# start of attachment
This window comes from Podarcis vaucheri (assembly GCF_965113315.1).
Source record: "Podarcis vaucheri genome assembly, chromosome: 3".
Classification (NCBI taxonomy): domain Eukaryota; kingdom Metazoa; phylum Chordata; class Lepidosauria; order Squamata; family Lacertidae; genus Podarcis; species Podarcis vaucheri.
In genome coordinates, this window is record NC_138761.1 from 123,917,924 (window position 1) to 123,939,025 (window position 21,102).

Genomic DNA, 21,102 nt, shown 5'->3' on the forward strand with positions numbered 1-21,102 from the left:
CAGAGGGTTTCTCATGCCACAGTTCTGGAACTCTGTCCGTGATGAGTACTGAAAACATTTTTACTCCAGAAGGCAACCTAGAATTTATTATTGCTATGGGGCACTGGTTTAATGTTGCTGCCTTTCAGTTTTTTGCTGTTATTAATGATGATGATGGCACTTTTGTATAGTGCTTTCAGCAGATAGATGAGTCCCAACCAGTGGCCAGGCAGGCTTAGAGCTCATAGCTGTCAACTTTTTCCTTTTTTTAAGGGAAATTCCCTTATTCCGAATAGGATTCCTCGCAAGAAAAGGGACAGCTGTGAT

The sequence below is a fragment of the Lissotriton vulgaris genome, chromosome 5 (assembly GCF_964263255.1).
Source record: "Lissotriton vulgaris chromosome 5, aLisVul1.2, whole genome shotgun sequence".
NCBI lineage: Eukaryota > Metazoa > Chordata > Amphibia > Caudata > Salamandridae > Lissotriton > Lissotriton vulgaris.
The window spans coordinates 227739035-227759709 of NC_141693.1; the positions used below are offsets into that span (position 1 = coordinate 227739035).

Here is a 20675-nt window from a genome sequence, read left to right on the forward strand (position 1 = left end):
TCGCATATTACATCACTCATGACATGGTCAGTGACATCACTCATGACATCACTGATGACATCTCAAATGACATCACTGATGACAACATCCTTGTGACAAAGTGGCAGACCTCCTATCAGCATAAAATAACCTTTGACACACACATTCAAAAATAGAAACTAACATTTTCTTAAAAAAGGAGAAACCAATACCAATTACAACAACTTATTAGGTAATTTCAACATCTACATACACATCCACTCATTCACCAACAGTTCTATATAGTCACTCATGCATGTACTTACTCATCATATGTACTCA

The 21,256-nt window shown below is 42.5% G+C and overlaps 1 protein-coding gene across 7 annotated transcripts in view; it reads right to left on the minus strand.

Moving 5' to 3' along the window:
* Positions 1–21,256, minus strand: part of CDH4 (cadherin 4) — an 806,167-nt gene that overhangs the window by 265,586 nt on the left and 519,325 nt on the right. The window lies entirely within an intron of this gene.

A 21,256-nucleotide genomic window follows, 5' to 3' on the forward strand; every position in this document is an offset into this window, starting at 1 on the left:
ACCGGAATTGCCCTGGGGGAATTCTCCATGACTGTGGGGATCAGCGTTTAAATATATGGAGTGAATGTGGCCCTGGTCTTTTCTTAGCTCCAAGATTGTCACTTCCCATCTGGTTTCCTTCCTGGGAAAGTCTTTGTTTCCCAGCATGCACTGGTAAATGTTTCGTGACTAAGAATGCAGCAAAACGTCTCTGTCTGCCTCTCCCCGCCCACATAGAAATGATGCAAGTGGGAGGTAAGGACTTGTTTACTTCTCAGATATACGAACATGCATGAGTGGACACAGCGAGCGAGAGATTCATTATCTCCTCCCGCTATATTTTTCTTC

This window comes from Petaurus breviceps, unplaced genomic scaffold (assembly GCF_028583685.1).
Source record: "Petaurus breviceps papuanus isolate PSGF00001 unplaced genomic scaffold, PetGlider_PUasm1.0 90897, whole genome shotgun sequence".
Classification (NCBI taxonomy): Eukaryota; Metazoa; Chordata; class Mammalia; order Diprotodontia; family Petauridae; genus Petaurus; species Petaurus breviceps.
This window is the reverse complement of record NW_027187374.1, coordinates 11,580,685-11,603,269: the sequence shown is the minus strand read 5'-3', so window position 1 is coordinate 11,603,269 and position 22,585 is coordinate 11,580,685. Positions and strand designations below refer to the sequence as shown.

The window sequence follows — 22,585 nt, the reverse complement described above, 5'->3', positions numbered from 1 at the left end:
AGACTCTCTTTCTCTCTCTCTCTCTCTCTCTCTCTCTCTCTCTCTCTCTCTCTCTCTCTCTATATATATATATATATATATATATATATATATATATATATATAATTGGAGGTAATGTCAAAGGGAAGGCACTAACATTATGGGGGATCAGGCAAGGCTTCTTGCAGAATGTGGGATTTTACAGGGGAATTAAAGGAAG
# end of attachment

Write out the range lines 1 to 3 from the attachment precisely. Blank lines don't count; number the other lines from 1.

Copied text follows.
This window comes from Podarcis vaucheri (assembly GCF_965113315.1).
Source record: "Podarcis vaucheri genome assembly, chromosome: 3".
Classification (NCBI taxonomy): domain Eukaryota; kingdom Metazoa; phylum Chordata; class Lepidosauria; order Squamata; family Lacertidae; genus Podarcis; species Podarcis vaucheri.